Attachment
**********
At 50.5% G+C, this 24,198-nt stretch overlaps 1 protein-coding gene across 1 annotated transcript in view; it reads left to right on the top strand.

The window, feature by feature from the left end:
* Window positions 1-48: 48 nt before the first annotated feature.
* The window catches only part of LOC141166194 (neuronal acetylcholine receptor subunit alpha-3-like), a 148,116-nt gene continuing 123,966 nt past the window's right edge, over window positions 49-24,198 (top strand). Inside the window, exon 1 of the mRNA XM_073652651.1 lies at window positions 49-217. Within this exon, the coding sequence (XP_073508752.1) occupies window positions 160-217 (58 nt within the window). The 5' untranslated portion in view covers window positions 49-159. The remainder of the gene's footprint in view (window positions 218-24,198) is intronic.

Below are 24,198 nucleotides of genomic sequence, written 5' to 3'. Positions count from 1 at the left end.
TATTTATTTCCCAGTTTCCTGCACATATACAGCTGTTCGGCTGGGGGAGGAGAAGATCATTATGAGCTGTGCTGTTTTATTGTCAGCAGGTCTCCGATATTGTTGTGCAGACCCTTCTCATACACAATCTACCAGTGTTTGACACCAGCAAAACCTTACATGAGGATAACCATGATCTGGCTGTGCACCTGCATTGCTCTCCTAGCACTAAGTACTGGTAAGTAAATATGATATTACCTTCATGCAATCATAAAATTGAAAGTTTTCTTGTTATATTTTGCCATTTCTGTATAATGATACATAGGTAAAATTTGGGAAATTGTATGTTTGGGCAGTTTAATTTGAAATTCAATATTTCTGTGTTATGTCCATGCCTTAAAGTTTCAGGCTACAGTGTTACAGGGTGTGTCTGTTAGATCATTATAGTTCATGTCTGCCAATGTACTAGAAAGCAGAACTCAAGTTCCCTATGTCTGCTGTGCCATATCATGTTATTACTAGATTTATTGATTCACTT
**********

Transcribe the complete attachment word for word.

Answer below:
At 50.5% G+C, this 24,198-nt stretch overlaps 1 protein-coding gene across 1 annotated transcript in view; it reads left to right on the top strand.

The window, feature by feature from the left end:
* Window positions 1-48: 48 nt before the first annotated feature.
* The window catches only part of LOC141166194 (neuronal acetylcholine receptor subunit alpha-3-like), a 148,116-nt gene continuing 123,966 nt past the window's right edge, over window positions 49-24,198 (top strand). Inside the window, exon 1 of the mRNA XM_073652651.1 lies at window positions 49-217. Within this exon, the coding sequence (XP_073508752.1) occupies window positions 160-217 (58 nt within the window). The 5' untranslated portion in view covers window positions 49-159. The remainder of the gene's footprint in view (window positions 218-24,198) is intronic.

Below are 24,198 nucleotides of genomic sequence, written 5' to 3'. Positions count from 1 at the left end.
TATTTATTTCCCAGTTTCCTGCACATATACAGCTGTTCGGCTGGGGGAGGAGAAGATCATTATGAGCTGTGCTGTTTTATTGTCAGCAGGTCTCCGATATTGTTGTGCAGACCCTTCTCATACACAATCTACCAGTGTTTGACACCAGCAAAACCTTACATGAGGATAACCATGATCTGGCTGTGCACCTGCATTGCTCTCCTAGCACTAAGTACTGGTAAGTAAATATGATATTACCTTCATGCAATCATAAAATTGAAAGTTTTCTTGTTATATTTTGCCATTTCTGTATAATGATACATAGGTAAAATTTGGGAAATTGTATGTTTGGGCAGTTTAATTTGAAATTCAATATTTCTGTGTTATGTCCATGCCTTAAAGTTTCAGGCTACAGTGTTACAGGGTGTGTCTGTTAGATCATTATAGTTCATGTCTGCCAATGTACTAGAAAGCAGAACTCAAGTTCCCTATGTCTGCTGTGCCATATCATGTTATTACTAGATTTATTGATTCACTT